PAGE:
Environmentalists say renewable energy should play a role in rebuilding Puerto Rico's trashed electric grid, but recent photos of the island obtained by the Washington Examiner show that its utility-scale solar arrays are in tatters, and its wind turbine blades are shredded or missing in the wake of Hurricanes Irma and Maria.

Fifty-percent of Puerto Rican households were out of power for two months, making it the longest sustained electrical outage in the history of the United States.

The Rocky Mountain Institute issued a report recently that showed Puerto Rico's renewable resources have remained relatively small, but there is enormous opportunity to build out a renewable grid.

The report, which the wind industry has recently latched onto, primarily looked to beat back myths about the cost of renewables and reliability problems.

The report focused on costs being competitive with conventional power plants, and concerns about reliability being overcome by pairing wind turbines with large batteries. But the study and the industry failed to consider the fragility of renewable resources in their ability to survive a record-breaking hurricane.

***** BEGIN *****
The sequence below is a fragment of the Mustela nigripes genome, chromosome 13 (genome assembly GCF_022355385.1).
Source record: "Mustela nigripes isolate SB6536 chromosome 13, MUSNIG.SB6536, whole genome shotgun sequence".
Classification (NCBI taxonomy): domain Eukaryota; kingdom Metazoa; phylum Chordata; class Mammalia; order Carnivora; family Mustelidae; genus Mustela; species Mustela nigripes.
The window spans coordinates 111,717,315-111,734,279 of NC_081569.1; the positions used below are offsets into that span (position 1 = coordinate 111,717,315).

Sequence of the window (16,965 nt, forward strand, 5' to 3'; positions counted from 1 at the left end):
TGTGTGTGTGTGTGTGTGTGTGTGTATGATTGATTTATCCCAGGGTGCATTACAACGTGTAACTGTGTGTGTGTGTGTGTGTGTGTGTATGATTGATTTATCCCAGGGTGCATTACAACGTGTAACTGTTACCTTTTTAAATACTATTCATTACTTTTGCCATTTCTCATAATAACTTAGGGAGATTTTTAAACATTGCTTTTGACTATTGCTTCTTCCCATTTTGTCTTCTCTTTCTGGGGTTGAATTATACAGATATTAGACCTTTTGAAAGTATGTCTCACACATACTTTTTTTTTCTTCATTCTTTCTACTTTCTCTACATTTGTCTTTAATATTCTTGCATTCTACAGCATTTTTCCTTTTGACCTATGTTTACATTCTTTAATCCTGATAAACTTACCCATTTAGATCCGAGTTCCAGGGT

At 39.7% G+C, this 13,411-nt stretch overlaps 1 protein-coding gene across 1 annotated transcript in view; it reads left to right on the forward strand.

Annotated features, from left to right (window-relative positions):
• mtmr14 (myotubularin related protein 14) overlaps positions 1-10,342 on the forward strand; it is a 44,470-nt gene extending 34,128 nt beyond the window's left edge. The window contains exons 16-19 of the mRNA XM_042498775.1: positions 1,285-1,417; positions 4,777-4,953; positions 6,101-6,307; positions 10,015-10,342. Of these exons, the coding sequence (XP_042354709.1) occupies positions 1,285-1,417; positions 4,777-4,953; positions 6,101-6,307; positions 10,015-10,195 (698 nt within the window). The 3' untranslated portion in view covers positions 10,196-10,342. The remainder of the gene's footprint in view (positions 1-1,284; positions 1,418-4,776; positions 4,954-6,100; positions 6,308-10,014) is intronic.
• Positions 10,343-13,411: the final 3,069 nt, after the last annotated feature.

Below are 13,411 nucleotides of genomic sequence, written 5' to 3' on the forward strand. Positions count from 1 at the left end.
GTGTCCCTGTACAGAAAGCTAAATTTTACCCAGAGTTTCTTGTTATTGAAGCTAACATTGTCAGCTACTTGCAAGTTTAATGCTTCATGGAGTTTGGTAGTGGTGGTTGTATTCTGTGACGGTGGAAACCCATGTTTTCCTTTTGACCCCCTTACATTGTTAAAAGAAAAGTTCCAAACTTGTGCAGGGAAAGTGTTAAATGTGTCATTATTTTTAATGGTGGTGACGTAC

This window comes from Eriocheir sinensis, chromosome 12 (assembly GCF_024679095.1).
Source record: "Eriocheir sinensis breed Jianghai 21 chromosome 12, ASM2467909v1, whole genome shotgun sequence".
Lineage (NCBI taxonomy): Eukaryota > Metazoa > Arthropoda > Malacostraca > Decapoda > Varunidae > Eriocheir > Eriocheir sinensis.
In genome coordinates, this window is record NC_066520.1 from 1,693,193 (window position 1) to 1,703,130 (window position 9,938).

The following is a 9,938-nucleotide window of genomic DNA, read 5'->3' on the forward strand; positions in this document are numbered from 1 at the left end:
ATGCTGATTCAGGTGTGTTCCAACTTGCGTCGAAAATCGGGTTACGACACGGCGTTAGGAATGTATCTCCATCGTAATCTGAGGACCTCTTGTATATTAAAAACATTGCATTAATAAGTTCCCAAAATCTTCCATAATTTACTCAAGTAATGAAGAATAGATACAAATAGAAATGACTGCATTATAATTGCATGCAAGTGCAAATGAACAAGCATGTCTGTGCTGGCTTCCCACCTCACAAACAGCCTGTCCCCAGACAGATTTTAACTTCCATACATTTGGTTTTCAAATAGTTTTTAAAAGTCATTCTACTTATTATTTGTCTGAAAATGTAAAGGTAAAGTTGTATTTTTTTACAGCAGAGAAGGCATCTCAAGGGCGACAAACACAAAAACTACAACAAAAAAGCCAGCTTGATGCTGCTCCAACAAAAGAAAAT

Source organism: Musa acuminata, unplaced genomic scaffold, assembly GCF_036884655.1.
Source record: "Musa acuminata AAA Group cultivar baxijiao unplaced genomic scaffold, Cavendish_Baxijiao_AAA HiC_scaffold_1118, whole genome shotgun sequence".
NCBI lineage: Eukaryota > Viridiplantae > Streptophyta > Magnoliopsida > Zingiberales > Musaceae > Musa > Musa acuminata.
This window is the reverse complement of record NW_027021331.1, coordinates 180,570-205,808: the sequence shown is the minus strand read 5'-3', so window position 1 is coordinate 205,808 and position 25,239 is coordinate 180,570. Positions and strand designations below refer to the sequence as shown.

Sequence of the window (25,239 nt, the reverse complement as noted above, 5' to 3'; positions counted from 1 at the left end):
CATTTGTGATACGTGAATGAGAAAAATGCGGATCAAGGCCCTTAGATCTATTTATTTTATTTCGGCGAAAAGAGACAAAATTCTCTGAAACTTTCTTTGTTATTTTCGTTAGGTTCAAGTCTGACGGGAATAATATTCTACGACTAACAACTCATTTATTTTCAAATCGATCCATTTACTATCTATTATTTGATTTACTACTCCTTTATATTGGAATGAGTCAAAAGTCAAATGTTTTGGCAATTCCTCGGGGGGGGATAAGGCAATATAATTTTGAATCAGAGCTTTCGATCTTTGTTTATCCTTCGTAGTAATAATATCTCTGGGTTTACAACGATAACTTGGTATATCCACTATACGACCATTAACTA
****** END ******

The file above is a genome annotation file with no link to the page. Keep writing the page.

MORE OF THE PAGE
"Puerto Rico’s largest renewable facility today is Santa Isabel, a 101.1 megawatt Pattern Energy-developed wind farm built in 2012 on the south side of the island," explained Peter Kelley, vice president for public affairs at the American Wind Energy Association, in a blog post last week. "Its turbines and substations made it through the hurricanes intact," he said, while explaining that the "eastern tip, where Maria made landfall, another developer’s 26-MW Punta Lima did suffer damage."

Discussions on rebuilding the grid are expected to intensify in the beginning of 2018.